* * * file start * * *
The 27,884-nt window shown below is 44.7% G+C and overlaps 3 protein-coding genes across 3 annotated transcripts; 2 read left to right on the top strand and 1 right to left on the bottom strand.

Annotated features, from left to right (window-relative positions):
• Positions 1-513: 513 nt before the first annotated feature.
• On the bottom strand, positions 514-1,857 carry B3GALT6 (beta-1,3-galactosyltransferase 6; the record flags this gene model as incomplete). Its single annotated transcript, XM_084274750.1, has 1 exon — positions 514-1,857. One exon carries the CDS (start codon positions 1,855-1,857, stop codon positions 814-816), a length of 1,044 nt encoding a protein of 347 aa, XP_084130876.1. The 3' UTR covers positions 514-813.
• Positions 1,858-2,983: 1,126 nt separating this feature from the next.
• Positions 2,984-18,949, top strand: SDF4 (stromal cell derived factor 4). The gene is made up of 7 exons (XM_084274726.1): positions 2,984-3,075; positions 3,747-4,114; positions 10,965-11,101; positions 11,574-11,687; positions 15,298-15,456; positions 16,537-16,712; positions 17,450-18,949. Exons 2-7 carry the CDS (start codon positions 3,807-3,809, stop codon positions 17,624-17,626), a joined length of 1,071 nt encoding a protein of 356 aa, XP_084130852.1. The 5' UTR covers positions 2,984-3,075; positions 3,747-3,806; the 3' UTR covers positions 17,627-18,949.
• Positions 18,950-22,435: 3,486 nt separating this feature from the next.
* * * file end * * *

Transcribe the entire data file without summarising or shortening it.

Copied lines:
The 27,884-nt window shown below is 44.7% G+C and overlaps 3 protein-coding genes across 3 annotated transcripts; 2 read left to right on the top strand and 1 right to left on the bottom strand.

Annotated features, from left to right (window-relative positions):
• Positions 1-513: 513 nt before the first annotated feature.
• On the bottom strand, positions 514-1,857 carry B3GALT6 (beta-1,3-galactosyltransferase 6; the record flags this gene model as incomplete). Its single annotated transcript, XM_084274750.1, has 1 exon — positions 514-1,857. One exon carries the CDS (start codon positions 1,855-1,857, stop codon positions 814-816), a length of 1,044 nt encoding a protein of 347 aa, XP_084130876.1. The 3' UTR covers positions 514-813.
• Positions 1,858-2,983: 1,126 nt separating this feature from the next.
• Positions 2,984-18,949, top strand: SDF4 (stromal cell derived factor 4). The gene is made up of 7 exons (XM_084274726.1): positions 2,984-3,075; positions 3,747-4,114; positions 10,965-11,101; positions 11,574-11,687; positions 15,298-15,456; positions 16,537-16,712; positions 17,450-18,949. Exons 2-7 carry the CDS (start codon positions 3,807-3,809, stop codon positions 17,624-17,626), a joined length of 1,071 nt encoding a protein of 356 aa, XP_084130852.1. The 5' UTR covers positions 2,984-3,075; positions 3,747-3,806; the 3' UTR covers positions 17,627-18,949.
• Positions 18,950-22,435: 3,486 nt separating this feature from the next.